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Elvis is back in the building: black dog mental health campaign supports pupils suffering depression

Elvis the dogTags Children , Council , Family , Residents , Teenagers

A black, four-foot-tall fibreglass dog has been standing guard in the halls of a Barking and Dagenham school as part of a campaign to encourage pupils to discuss their mental health.

Elvis the dog returned to Eastbury Community School after going on a UK-wide tour, which saw the statue visit various public spaces, as well as schools and universities.

The campaign is the idea of mental health charity SANE, which places sculptures of black dogs around the country to raise awareness of mental health issues.

The black dog has long been a used as a metaphor for depression, featuring in classical mythology and medieval folklore.

Councillor Evelyn Carpenter, Cabinet Member for Educational Attainment and School Improvement, said: “Depression doesn’t discriminate, and it is important that people – young and old – know that it is ok to not be ok and there is support out there that can help.

“We’re proud that our schools are playing their part in helping address stigma that surrounds discussing mental health issues, because the wider impact goes beyond just what happens inside the gates.”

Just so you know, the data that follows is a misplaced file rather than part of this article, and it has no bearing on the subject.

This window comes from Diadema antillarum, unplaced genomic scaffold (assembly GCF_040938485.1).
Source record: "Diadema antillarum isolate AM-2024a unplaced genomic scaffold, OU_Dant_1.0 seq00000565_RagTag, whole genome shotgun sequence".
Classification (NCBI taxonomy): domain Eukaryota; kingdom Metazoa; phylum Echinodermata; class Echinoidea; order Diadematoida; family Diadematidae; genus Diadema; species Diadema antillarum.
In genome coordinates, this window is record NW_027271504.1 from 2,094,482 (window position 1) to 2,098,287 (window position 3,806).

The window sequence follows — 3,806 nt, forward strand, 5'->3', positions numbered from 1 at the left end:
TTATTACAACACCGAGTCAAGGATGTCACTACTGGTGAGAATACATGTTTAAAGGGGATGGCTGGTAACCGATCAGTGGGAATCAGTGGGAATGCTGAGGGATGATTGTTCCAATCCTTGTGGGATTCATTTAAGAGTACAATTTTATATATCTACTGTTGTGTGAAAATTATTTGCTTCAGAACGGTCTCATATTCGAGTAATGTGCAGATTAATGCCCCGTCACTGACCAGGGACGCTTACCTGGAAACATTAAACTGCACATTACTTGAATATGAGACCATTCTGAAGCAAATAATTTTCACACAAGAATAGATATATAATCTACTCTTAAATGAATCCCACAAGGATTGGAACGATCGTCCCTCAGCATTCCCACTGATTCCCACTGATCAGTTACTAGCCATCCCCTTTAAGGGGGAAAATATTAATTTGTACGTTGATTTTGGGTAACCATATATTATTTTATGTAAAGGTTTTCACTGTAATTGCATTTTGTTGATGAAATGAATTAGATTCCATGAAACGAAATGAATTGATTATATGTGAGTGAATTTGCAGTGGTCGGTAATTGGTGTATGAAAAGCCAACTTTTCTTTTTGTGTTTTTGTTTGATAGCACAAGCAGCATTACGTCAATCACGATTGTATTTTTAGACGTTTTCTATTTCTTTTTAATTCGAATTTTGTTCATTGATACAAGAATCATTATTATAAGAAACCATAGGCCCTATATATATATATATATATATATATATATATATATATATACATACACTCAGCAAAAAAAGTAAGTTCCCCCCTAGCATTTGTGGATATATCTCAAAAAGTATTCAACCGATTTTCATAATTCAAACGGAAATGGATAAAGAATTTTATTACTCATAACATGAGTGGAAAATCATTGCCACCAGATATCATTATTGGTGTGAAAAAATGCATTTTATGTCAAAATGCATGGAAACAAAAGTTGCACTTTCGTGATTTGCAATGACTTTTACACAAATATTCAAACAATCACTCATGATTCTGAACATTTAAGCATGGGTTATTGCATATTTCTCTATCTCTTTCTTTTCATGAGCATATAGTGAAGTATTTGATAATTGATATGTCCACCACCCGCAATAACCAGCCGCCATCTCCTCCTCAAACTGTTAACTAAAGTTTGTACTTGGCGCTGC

The Hulse Avenue school has hosted Elvis since 2017. 

David Dickson, Executive Head teacher, at Eastbury Community School, said: “I am extremely proud of all of our students and staff who have done so much to increase understanding and support young people who are overcoming mental health issues. 

“Over one in ten children experience mental health issues. If we can address these early, we have a better chance of providing effective interventions.”

The sculpture will be part of the Pride Jubilee Parade on Saturday, 6 July.

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